1

Dr. Ragab's Pharaonic Village

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Location:

3 El Bahr El Aazam St
(Jacob's Island, Giza)
12561 Cairo, Egypt

Contact:

tel: +20 2 571 8675
fax: +20 2 568 9266


2

Dr. Ragab's Papyrus Institute

Location:

El-Nil Street
P.O. Box 45
11211 Cairo, Egypt

Contact:

tel: +20 2 336 7212 / +20 2 348 9035 / +20 2 349 9133


3

Khan el-Khalili Bazaar

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Location:

Off Hussein Square
(Across from El Azhar Mosque)
11211 Cairo, Egypt


4

Al-Fishawi Coffee Shop

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Location:

El-Fishawi Alley
(Khan al-Khalili)
Cairo, Egypt


5

Egyptian pancake house

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Location:

Midan Hussein
Cairo, Egypt

Contact:

tel: 2024505871


6

Gayer-Anderson Museum

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Location:

4 Maydan Ibn Tulun
Ibn Tulun Street
Cairo, Egypt

Contact:

tel: +20 2 364 7822


7

Giza Pyramids: Sound and Light Show

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Location:

Giza Pyramids Plateau
12561 Cairo, Egypt

Contact:

tel: +20 (0)2 386 3469 / +20 (0)2 385 2880 / +20 (0)2 285 4509 (Egyptian Tourist Authority)
fax: +20 (0)2 384 4257 / +20 (0)2 285 4363 (Egyptian Tourist Authority)


Day 4 - Cairo


Something a little different today. You are going to head to one of the most incredible, and least visited, sites in Egypt: the collapsed Pyramid of Meidum. The pyramid is about 65 km south of Saqqara, near the oasis of Fayoum, and there are two main ways to do this visit. The easiest way is simply to hire a taxi for the day from Cairo to take you down, wait, and bring you back. You should be on very good terms with your taxi driver now, and so able to organise a reasonable price! The other alternative is to take a public bus from Cairo to Fayoum, and then hire a taxi there. The Pyramid of Meidum is about 30 km from Fayoum though, so you may not even end up saving that much money. The pyramid is very atmospheric. It was the first attempt at a proper pyramid in Egypt: initially built in the same way as the Step Pyramid of Saqqara, the steps were then filled in to create a smooth pyramid … which later partially collapsed, leaving only the inner core standing! In spite of this, you can still go inside the pyramid. The burial chamber is, of course, empty, but the sensation is incredible. A word of warning: the surrounding area is lush with vegetation, and does not receive many visitors, so you must keep your eyes open for snakes. Not a problem, just tread heavily, watch where you place your feet, and don’t stick your hands into any cracks. However you choose to get to Meidum, it’s worth taking the time to explore the oasis of Fayoum. The town itself is nothing special, though it does have some pretty water wheels, but the surrounding countryside is gorgeous. For your final evening in Cairo, head to the island of Zamalek: home of expats and embassies, restaurants and bars. Try to eat at Abou el Sid if you can. It’s a traditional Egyptian restaurant that serves great quality local food, beer and shisha. It gets very busy, so it’s best to either get there early, or make a reservation. It’s the perfect place to say your goodbyes to Cairo.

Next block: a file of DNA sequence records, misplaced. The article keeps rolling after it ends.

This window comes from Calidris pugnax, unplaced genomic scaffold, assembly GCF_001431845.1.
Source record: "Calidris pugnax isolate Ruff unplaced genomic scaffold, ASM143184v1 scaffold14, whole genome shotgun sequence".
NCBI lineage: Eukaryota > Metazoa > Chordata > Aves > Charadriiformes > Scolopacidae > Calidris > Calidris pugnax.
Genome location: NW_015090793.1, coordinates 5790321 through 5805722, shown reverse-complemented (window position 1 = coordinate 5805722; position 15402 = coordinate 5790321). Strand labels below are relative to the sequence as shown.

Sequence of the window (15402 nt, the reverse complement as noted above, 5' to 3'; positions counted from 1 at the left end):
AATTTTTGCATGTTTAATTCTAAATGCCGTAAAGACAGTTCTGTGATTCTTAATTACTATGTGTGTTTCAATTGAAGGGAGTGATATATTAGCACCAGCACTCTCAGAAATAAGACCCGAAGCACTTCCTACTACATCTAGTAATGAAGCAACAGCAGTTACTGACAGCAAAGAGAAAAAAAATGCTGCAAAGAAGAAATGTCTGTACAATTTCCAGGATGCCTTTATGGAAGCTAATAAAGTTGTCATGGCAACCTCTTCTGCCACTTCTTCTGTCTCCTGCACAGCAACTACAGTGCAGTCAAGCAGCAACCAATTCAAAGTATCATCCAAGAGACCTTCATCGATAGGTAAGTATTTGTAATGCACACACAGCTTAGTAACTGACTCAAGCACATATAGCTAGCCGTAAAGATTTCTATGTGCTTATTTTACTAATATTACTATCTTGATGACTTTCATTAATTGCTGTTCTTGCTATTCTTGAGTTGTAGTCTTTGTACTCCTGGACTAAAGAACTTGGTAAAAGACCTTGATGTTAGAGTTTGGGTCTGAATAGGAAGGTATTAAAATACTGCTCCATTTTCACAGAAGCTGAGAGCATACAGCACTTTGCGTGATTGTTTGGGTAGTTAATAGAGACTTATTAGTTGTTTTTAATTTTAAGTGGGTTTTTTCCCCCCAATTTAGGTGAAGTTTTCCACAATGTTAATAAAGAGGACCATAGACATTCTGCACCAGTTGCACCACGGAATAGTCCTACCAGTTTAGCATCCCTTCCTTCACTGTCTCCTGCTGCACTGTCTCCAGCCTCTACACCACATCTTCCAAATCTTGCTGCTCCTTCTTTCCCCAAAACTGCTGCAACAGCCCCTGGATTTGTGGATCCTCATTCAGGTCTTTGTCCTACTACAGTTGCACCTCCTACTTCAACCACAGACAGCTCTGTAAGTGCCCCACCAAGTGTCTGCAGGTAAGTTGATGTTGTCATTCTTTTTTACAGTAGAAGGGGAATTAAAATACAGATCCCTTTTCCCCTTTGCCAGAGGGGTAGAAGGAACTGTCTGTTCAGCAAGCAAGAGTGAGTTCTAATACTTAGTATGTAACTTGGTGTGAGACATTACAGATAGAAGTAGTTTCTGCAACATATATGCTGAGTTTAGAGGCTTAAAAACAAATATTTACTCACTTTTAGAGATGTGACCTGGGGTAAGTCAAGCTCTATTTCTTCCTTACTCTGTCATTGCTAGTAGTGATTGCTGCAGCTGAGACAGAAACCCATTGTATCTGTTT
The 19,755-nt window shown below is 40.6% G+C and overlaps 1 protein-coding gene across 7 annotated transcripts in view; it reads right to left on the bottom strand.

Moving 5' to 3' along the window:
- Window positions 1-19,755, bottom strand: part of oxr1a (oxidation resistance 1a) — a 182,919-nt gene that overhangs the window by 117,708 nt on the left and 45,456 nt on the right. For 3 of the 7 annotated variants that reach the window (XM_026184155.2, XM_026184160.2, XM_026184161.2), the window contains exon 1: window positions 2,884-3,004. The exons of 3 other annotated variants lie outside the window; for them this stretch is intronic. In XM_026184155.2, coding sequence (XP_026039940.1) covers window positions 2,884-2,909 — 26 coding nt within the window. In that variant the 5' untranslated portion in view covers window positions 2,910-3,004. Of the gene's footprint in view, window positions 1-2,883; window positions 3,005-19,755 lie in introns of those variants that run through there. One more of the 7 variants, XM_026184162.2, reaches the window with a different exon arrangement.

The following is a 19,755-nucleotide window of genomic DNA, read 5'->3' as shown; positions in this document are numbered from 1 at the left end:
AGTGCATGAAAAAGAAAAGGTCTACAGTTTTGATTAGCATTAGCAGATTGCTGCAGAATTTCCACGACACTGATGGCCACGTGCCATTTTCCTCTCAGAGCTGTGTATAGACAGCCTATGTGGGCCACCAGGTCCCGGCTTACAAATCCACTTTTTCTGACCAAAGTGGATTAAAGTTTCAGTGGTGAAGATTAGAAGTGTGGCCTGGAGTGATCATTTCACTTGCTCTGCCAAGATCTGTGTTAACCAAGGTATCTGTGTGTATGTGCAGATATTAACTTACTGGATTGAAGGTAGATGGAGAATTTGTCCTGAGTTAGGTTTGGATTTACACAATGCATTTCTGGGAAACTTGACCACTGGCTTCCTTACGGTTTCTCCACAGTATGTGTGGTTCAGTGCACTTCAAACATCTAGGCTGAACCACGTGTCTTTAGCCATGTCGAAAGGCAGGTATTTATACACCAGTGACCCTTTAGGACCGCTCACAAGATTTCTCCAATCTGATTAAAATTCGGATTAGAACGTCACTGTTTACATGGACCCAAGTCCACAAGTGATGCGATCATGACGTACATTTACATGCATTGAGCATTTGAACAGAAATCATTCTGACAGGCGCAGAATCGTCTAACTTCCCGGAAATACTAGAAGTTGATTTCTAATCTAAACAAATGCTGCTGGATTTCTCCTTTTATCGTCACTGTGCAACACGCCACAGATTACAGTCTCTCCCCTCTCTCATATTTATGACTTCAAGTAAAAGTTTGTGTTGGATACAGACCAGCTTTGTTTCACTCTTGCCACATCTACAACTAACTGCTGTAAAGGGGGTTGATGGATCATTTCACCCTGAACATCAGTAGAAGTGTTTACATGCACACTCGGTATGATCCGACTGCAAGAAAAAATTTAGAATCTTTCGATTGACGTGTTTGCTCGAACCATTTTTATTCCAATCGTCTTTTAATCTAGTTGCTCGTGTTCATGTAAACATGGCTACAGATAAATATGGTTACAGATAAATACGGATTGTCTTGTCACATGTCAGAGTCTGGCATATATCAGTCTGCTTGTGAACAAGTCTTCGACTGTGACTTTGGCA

2

Zamalek

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Location:

Northern tip of Gezira island
Cairo, Egypt


3

Abou el Sid

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Location:

157, 26th of July Street, just down from Diwan book store
Cairo, Egypt

Contact:

tel: +20 (0)2 2735 9640 / +20 (0)10 100 8500
fax: +20 (0)2 3748 8109